• The oldest son, Lothair I, was given Middle Francia (also known as Lotharingia) and the imperial title. The latter reached from the North Sea province of Friesland to the Mediterranean. Part of this region was encircled by the kingdoms of his brothers; thus, it also comprised the Low Countries, the Rhineland, Burgundy, Provence, and Northern Italy. Rome, the home of the Catholic Church, was also the religious capital of the country, in addition to the political capital of Aachen.

The borders of the Treaty of Verdun evolved over time

Treaty of Verdun 843
Lands divided by the Treaty of Verdun.

At the time of the treaty of Verdun, the borders of the Carolingian Empire were set. However, they did not stay the same for very long. When Lothaire I died in 855, the Treaty of Prüm split middle Francia among his three sons. Louis II, who was the oldest and was called “the Younger,” got the southern part, which included the kingdom of Italy, and the imperial crown. Lothair II got the northern part, which became known as Lotharingia. Last, Charles, the youngest, got the center, which was made up of Provence and Cisjurane Burgundy (Lower Burgundy).

After Lothair II died in 870, a new division of middle Francia was put into place. Charles II the Bald and Louis the Germanic were his uncles. They signed the Treaty of Meerssen and split Lotharingia between them. After his nephew Louis II died in 875, Charles II became emperor of the West and took back control of the kingdom of Italy. By the Treaty of Ribemont in 880, his grandchildren gave Lotharingia to Louis the Younger, who was Louis the Germanic’s son. With this text, West Francia got back almost all of its borders from 843.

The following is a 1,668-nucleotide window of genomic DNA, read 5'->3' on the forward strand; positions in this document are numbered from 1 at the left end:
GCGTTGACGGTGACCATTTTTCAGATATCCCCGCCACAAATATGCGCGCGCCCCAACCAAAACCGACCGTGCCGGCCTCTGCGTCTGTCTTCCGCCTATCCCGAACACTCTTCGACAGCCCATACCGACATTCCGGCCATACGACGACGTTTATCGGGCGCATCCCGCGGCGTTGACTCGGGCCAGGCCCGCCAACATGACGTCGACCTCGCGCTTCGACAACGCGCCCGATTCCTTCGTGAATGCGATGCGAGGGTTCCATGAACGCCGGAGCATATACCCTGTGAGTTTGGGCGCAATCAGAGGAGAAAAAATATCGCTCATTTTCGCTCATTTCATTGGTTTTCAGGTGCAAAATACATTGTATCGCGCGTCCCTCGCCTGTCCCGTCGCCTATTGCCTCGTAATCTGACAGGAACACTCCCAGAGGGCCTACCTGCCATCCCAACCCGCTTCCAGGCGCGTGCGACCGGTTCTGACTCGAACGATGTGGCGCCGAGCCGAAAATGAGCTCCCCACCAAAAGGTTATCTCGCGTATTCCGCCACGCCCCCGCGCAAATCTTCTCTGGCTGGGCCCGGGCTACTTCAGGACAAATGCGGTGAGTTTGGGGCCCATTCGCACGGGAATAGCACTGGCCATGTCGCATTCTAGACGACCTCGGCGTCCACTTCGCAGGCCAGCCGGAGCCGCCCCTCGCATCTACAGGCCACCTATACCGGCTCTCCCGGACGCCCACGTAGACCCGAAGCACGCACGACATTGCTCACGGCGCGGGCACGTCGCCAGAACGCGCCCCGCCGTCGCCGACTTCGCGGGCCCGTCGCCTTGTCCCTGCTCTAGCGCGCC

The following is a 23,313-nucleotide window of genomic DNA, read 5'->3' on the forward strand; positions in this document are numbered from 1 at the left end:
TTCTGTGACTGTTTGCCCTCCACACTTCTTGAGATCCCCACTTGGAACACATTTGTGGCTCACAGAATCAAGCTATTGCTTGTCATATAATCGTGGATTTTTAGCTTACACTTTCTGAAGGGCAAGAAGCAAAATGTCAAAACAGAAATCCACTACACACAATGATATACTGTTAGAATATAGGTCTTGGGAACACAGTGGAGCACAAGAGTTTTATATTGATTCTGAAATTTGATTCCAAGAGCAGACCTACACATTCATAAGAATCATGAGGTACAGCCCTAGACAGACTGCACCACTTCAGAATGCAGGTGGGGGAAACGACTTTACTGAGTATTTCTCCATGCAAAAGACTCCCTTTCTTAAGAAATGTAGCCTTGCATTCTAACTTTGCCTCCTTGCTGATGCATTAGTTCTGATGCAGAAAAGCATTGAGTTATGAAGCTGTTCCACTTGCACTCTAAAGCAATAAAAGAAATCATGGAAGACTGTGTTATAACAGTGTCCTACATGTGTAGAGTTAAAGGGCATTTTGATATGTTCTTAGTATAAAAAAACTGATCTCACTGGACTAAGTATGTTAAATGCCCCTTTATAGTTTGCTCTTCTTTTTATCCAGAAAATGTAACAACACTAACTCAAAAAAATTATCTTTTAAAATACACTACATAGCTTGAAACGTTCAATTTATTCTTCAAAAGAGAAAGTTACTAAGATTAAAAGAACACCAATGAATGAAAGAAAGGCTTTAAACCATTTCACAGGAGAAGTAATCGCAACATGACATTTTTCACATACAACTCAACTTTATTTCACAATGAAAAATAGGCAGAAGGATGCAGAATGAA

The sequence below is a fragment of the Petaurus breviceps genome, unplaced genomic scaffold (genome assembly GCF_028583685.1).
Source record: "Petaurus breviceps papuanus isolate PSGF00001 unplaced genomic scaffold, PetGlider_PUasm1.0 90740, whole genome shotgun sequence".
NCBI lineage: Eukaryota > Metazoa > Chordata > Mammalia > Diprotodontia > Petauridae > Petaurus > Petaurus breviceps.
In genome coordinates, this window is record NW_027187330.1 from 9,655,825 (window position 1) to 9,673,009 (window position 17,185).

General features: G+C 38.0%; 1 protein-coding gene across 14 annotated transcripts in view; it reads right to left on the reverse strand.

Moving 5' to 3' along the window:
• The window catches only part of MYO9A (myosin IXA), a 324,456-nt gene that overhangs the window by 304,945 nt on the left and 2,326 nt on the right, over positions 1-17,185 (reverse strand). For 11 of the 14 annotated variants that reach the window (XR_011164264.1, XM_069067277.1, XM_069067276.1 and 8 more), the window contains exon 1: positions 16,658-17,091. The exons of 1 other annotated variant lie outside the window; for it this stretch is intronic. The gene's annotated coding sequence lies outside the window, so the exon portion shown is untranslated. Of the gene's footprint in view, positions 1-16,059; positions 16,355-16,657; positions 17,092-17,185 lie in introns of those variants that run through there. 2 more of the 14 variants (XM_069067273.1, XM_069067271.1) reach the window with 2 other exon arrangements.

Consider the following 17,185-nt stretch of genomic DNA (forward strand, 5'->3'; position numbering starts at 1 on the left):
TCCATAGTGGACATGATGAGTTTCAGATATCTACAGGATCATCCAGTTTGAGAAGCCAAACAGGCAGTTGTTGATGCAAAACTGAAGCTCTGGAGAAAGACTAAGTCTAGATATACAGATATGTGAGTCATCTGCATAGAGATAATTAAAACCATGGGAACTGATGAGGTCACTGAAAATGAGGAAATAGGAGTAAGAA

The results of the Treaty of Verdun

The hope of reuniting the empire was finally snuffed out with the Treaty of Verdun, which officially ended the Carolingian Empire. It set the stage for medieval Europe by splitting the enormous Frankish realm into three separate states. This agreement also constituted the birth of the French and German nations.

Before its eventual transformation into France in 1205, Gaul was known as “West Francia.” It was also possible to argue that Louis II was the first German king. His realm of East Francia would form the nucleus of the future Holy Roman Empire for decades.

Unfortunately, these nations’ populations were too different from one another linguistically and culturally to come together until much later. The feudal system that emerged in Europe throughout the Middle Ages can also be traced back to the Treaty of Verdun. As the number of Viking raids increased, the power of nations declined, benefiting the fiefs. Locally, the lords became de facto rulers once the monarch was deposed. From the 10th century forward, a feudal society gradually replaced the clientelism of the Merovingians and Carolingians.


June 20, 840: Death of Louis the Pious

Louis I, also called “the Pious,” was born to Charlemagne and Hildegard of the Vinzgau in 814, and he eventually rose to the position of Western Emperor. During his rule, he faced several dangers, including Viking invasions and, in 830, a rebellion by his sons who wanted to succeed him. On 6/20/840, he passed away at Ingelheim, close to Mainz. After his death, his three sons, Charles, Louis, and Lothair, split up the Carolingian Empire. It didn’t take long for the fighting to start up again.

June 22, 841: The Battle of Fontenoy and the division of the Empire

Lothair I, who had been co-emperor with his father since 817, became sole emperor after his father’s death. Charles the Bald and Louis the Germanic banded together to oppose him because they both refused to acknowledge him as suzerain. At the Battle of Fontenoy in Burgundy on June 25, 841, Charlemagne’s grandsons fought over who would inherit the Carolingian throne.